Sarah-Eva Marchese is bringing flower power to the digital world.
As a bride a few years ago, Marchese was focused on integrating floriography -- the art of communicating through the use or arrangement of flowers, also called "the language of flowers" -- into her wedding, but was frustrated by the lack of information among florists and online to meet her needs.
What's in the name?While 'the language of flowers' inspired Sarah-Eva Marchese to develop Mott & Spry, the company's name also has a deeper meaning.
The company's name pays homage to two key people in the floral movement: Aubry de La Mottraye, who was one of two people attributed to the language of flowers obsession in Europe in the 19th Century; and Constance Spry, a 20th Century floral designer known for working with celebrities and dignitaries.
Marchese notes the name and logo also honors her grandmother, who was also named Constance and provided inspiration to follow through with her idea to develop the company.
The logo is based on the shape of the Aztec symbol Nahui-Ollin, which marks the current age and, according to legend, started when the smallest god stepped into fire to start the sun in motion.
"For us, it symbolized that you can start as a very small business, but do big things," Marchese said.
Three years later, she and her husband Nathan are on the verge of launching the online site Mott & Spry, dedicated to providing the tools and information needed for people to understand and use floriography for their specific needs.
Unlike floral companies, Mott & Spry provides people with the tools and information needed to create personal messages through the use of flowers and floral arrangements.
"Most of the industry is focused on how to make pre-made arrangements, convenient and easy to buy," the St. Charles resident said. "Our goal is to empower people to actually make those design choices."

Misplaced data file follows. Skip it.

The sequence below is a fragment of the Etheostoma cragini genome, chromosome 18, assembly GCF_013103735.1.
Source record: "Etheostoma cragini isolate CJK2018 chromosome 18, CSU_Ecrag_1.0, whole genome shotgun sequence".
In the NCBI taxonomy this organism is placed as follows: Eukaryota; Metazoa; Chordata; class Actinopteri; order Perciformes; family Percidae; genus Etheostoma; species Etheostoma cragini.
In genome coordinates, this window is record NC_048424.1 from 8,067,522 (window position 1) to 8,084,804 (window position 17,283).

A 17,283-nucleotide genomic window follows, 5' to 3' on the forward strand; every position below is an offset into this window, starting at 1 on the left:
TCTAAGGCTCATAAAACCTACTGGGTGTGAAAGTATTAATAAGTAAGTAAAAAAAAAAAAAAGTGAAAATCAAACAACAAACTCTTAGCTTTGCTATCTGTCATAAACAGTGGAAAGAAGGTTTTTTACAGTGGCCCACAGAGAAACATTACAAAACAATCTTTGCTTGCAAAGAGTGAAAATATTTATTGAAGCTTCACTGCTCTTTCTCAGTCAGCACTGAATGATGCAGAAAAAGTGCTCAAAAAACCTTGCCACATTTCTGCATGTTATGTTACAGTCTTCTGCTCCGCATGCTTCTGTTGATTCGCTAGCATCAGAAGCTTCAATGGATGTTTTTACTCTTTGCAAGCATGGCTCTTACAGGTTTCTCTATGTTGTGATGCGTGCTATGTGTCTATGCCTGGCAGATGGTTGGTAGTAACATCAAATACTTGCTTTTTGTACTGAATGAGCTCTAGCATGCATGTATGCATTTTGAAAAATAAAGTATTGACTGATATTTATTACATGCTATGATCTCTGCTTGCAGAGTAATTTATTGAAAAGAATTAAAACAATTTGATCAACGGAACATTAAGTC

Floriogaphy is not a new concept. Popularized in Victorian England in the 19th Century, flowers, plants and floral arrangements are used to send coded message to the recipient, expressing feelings that were not openly discussed in Victorian society, according to Wikipedia.
Mott & Spry brings a 21st Century reboot to that era, providing online tools, videos and a database that explain the concept in simple terms and provides assistance in creating a floral message.
"We want to put it in real simple ways so that people who may not know a lot about flowers can suddenly talk about it in a clear way," Marchese said. "Being able to develop that kind of language was a really big thing for us."
Marchese stressed that Mott & Spry is not aimed to compete or replace traditional florists. While the site provides the knowledge and helps design arrangements, the customer can take that information to the florist, where the actual arrangement will be created.
"We believe the florists are really important. They know how to craft arrangements in special and powerful ways," she said. "But we also believe in the value of letting people develop their own floral style."
The site's first product will be the Cascade Bouquet Design Toolkit. Currently undergoing beta testing, it is a collection of tools, facts, and resources for a bride to design a bouquet in her personal style. Marchese said they sought 50 volunteers to test out the tool kit in November, and were overwhelmed by the response they received.
"The stories of frustration ... the story of 'I asked for this and got this' and 'I wished I knew how to do this,' and the people in the industry saying 'I don't know how to communicate with brides about this' ... that's where it clicked with us," she said. "We realized then that there was a real need for this."
Marchese said they plan to launch the tool kit in January, and as a bonus, a flowering fruit tree will be planted in Haiti with every tookit that is sold. Marchese notes the company is working with Food for the Poor, Hope for Haitians and CODEP Haiti to help the country residents who are still recovering from the devastating 2010 earthquake.
While the toolkit focuses on brides, plans are already under way to develop toolkits for other occasions.
"We're looking at other areas. We plan to beta test other kits for those who want to hand pick flowers for funerals, love, or another special reason," she said.
Find out more at mottandspry.com